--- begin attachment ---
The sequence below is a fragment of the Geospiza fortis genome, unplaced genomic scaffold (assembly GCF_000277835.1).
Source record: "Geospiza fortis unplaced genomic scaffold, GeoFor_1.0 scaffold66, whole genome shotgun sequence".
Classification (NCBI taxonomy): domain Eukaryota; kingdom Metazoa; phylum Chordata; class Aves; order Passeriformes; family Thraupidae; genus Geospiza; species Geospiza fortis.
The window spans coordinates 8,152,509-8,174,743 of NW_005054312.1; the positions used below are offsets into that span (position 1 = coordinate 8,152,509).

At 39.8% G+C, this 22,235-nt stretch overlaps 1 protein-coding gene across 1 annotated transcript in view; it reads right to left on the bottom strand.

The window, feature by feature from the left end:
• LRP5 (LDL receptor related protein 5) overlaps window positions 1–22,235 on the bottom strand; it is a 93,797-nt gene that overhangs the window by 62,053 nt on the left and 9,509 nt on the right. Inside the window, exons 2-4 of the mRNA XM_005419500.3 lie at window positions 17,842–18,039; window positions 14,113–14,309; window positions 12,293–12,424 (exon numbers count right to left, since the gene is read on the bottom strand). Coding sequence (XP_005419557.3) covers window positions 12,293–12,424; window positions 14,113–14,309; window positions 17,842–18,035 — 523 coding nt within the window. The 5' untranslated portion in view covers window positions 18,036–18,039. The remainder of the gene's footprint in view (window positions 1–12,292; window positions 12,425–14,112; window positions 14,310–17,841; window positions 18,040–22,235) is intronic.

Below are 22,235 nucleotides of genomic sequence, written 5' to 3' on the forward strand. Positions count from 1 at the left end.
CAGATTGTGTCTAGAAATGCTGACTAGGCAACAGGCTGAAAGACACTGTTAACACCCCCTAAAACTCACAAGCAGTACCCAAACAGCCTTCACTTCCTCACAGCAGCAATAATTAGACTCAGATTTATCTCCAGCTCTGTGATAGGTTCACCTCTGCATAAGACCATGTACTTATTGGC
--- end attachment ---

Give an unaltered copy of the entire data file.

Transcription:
The sequence below is a fragment of the Geospiza fortis genome, unplaced genomic scaffold (assembly GCF_000277835.1).
Source record: "Geospiza fortis unplaced genomic scaffold, GeoFor_1.0 scaffold66, whole genome shotgun sequence".
Classification (NCBI taxonomy): domain Eukaryota; kingdom Metazoa; phylum Chordata; class Aves; order Passeriformes; family Thraupidae; genus Geospiza; species Geospiza fortis.
The window spans coordinates 8,152,509-8,174,743 of NW_005054312.1; the positions used below are offsets into that span (position 1 = coordinate 8,152,509).

At 39.8% G+C, this 22,235-nt stretch overlaps 1 protein-coding gene across 1 annotated transcript in view; it reads right to left on the bottom strand.

The window, feature by feature from the left end:
• LRP5 (LDL receptor related protein 5) overlaps window positions 1–22,235 on the bottom strand; it is a 93,797-nt gene that overhangs the window by 62,053 nt on the left and 9,509 nt on the right. Inside the window, exons 2-4 of the mRNA XM_005419500.3 lie at window positions 17,842–18,039; window positions 14,113–14,309; window positions 12,293–12,424 (exon numbers count right to left, since the gene is read on the bottom strand). Coding sequence (XP_005419557.3) covers window positions 12,293–12,424; window positions 14,113–14,309; window positions 17,842–18,035 — 523 coding nt within the window. The 5' untranslated portion in view covers window positions 18,036–18,039. The remainder of the gene's footprint in view (window positions 1–12,292; window positions 12,425–14,112; window positions 14,310–17,841; window positions 18,040–22,235) is intronic.

Below are 22,235 nucleotides of genomic sequence, written 5' to 3' on the forward strand. Positions count from 1 at the left end.
CAGATTGTGTCTAGAAATGCTGACTAGGCAACAGGCTGAAAGACACTGTTAACACCCCCTAAAACTCACAAGCAGTACCCAAACAGCCTTCACTTCCTCACAGCAGCAATAATTAGACTCAGATTTATCTCCAGCTCTGTGATAGGTTCACCTCTGCATAAGACCATGTACTTATTGGC